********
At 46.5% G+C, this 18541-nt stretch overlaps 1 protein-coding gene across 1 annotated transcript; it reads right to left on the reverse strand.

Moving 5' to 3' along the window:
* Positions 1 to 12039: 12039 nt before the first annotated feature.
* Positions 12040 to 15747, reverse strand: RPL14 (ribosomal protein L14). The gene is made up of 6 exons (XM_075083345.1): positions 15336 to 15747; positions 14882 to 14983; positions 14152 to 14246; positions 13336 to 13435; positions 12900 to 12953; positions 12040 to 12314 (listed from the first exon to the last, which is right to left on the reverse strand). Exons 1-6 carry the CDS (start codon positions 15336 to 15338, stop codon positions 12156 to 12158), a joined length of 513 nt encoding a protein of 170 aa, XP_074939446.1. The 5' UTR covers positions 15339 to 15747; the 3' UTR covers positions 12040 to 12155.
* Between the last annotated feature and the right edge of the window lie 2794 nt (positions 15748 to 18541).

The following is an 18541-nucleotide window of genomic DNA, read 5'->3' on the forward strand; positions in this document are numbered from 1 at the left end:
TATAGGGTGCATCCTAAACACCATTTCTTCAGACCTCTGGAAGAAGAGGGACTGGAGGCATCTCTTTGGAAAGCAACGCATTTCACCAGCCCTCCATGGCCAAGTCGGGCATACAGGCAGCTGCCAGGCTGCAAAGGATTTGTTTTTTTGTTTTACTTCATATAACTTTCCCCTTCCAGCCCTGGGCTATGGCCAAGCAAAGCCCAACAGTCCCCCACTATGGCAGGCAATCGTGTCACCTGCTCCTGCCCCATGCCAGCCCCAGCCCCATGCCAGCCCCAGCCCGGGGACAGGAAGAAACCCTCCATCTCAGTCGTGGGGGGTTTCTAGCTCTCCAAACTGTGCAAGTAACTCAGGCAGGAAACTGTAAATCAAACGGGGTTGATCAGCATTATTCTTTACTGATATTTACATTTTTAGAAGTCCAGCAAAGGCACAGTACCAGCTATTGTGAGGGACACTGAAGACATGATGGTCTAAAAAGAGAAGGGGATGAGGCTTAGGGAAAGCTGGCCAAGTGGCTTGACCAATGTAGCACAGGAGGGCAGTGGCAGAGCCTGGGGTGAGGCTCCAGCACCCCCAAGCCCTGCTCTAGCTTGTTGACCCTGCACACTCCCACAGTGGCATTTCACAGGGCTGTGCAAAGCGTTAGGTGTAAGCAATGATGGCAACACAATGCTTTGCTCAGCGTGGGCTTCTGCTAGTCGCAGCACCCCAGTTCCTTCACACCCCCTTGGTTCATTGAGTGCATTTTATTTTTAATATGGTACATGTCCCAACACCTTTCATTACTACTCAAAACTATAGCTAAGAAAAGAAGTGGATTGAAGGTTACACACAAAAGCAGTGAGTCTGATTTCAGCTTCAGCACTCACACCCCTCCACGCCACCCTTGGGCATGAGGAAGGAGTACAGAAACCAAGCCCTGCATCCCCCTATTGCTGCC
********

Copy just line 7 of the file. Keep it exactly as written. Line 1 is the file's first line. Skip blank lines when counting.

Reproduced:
TATAGGGTGCATCCTAAACACCATTTCTTCAGACCTCTGGAAGAAGAGGGACTGGAGGCATCTCTTTGGAAAGCAACGCATTTCACCAGCCCTCCATGGCCAAGTCGGGCATACAGGCAGCTGCCAGGCTGCAAAGGATTTGTTTTTTTGTTTTACTTCATATAACTTTCCCCTTCCAGCCCTGGGCTATGGCCAAGCAAAGCCCAACAGTCCCCCACTATGGCAGGCAATCGTGTCACCTGCTCCTGCCCCATGCCAGCCCCAGCCCCATGCCAGCCCCAGCCCGGGGACAGGAAGAAACCCTCCATCTCAGTCGTGGGGGGTTTCTAGCTCTCCAAACTGTGCAAGTAACTCAGGCAGGAAACTGTAAATCAAACGGGGTTGATCAGCATTATTCTTTACTGATATTTACATTTTTAGAAGTCCAGCAAAGGCACAGTACCAGCTATTGTGAGGGACACTGAAGACATGATGGTCTAAAAAGAGAAGGGGATGAGGCTTAGGGAAAGCTGGCCAAGTGGCTTGACCAATGTAGCACAGGAGGGCAGTGGCAGAGCCTGGGGTGAGGCTCCAGCACCCCCAAGCCCTGCTCTAGCTTGTTGACCCTGCACACTCCCACAGTGGCATTTCACAGGGCTGTGCAAAGCGTTAGGTGTAAGCAATGATGGCAACACAATGCTTTGCTCAGCGTGGGCTTCTGCTAGTCGCAGCACCCCAGTTCCTTCACACCCCCTTGGTTCATTGAGTGCATTTTATTTTTAATATGGTACATGTCCCAACACCTTTCATTACTACTCAAAACTATAGCTAAGAAAAGAAGTGGATTGAAGGTTACACACAAAAGCAGTGAGTCTGATTTCAGCTTCAGCACTCACACCCCTCCACGCCACCCTTGGGCATGAGGAAGGAGTACAGAAACCAAGCCCTGCATCCCCCTATTGCTGCC